Organic pest management decisions: a systems approach to technology adoption
AbstractOrganic farmers make system-level crop protection decisions that combine complementary insect, disease, nematode, and weed management strategies. Data from a 1997 national survey of U.S. organic farmers were used in a multivariate count data model to identify the farm and regional factors influencing the adoption of practices across the linked pest management categories. The results show that weed management requires the greatest management effort by organic farmers. More intensive information-seeking and on-farm experimentation, higher educational attainment, and intensity of commitment to organic farming are positively related to the number of weed control strategies adopted. Predictions of adoption based on this model and customized to farm and region specifications will give information providers lead time to develop technical support for reduced chemical pest management systems. Copyright 2005 International Association of Agricultural Economics.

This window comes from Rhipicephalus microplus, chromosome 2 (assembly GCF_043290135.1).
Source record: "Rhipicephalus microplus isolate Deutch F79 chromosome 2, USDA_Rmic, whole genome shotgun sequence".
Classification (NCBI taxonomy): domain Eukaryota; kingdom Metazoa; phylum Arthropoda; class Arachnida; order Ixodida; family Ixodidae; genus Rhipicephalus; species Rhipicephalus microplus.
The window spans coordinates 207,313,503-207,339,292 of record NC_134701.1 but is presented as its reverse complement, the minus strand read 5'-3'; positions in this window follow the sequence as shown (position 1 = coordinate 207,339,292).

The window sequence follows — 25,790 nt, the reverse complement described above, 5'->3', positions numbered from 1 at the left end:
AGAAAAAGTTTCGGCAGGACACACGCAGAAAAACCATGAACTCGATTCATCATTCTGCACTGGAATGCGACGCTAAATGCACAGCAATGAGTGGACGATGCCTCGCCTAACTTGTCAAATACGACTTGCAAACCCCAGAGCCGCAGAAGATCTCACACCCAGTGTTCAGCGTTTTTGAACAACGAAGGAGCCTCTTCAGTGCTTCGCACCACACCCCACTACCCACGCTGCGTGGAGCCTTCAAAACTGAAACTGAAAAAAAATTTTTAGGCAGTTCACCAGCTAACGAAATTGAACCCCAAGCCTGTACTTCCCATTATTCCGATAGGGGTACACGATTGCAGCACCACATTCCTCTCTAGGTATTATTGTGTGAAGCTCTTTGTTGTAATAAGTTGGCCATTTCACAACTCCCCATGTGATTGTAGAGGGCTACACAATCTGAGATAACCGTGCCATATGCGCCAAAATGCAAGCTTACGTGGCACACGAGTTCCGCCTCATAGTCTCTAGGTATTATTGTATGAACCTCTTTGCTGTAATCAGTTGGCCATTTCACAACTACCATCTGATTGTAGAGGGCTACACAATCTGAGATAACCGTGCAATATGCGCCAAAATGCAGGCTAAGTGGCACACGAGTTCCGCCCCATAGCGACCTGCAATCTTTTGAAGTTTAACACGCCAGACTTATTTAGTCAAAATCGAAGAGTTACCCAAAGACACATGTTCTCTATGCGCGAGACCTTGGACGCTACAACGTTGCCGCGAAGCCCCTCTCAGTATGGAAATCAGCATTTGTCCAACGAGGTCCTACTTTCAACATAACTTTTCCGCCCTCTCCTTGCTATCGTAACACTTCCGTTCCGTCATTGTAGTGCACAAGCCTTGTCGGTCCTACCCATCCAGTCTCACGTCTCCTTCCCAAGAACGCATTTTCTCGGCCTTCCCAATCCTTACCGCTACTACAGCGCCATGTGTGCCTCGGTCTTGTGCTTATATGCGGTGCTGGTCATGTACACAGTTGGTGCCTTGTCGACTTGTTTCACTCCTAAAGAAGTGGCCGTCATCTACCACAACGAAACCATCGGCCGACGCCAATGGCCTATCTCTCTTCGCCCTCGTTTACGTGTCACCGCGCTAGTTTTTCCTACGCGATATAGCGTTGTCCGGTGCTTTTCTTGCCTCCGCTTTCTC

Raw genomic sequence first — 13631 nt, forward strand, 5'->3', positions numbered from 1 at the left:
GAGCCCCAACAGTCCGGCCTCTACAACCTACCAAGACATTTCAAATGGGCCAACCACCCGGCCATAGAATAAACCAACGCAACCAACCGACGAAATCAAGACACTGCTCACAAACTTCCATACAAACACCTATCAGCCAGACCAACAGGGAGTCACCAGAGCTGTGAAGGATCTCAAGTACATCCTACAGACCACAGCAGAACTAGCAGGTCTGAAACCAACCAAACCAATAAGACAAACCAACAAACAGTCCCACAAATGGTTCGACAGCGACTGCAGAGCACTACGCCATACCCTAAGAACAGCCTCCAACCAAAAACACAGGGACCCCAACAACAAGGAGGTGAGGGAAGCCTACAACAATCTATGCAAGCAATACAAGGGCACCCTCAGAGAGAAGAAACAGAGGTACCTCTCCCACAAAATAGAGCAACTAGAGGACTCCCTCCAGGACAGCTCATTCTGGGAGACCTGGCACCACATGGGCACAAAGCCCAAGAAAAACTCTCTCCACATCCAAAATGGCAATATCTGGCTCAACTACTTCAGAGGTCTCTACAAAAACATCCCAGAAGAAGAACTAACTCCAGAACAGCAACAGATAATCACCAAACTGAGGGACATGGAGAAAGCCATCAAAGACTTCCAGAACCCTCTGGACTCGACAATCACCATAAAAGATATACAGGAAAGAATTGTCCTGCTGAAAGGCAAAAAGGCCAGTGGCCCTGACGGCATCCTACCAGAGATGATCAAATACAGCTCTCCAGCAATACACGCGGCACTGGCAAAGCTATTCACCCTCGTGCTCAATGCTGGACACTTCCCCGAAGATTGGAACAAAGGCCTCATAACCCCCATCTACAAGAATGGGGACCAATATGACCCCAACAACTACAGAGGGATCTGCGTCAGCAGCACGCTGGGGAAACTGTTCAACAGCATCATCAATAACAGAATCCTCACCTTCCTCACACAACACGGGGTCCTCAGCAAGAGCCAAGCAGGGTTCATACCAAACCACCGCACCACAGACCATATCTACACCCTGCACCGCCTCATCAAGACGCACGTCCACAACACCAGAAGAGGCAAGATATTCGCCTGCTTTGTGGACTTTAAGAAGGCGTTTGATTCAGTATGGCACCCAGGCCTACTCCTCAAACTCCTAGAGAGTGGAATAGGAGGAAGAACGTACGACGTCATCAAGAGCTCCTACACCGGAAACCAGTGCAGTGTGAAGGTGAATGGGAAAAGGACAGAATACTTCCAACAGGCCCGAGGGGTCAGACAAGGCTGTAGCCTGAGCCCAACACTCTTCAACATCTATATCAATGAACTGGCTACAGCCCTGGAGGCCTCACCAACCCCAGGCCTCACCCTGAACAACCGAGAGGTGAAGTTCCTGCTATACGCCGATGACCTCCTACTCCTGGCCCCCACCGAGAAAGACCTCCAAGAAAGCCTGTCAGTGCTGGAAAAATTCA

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Bibliographic InfoArticle provided by International Association of Agricultural Economists in its journal Agricultural Economics.
Volume (Year): 33 (2005)
Issue (Month): s3 (November)
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Web page: http://www.blackwellpublishing.com/journal.asp?ref=0169-5150
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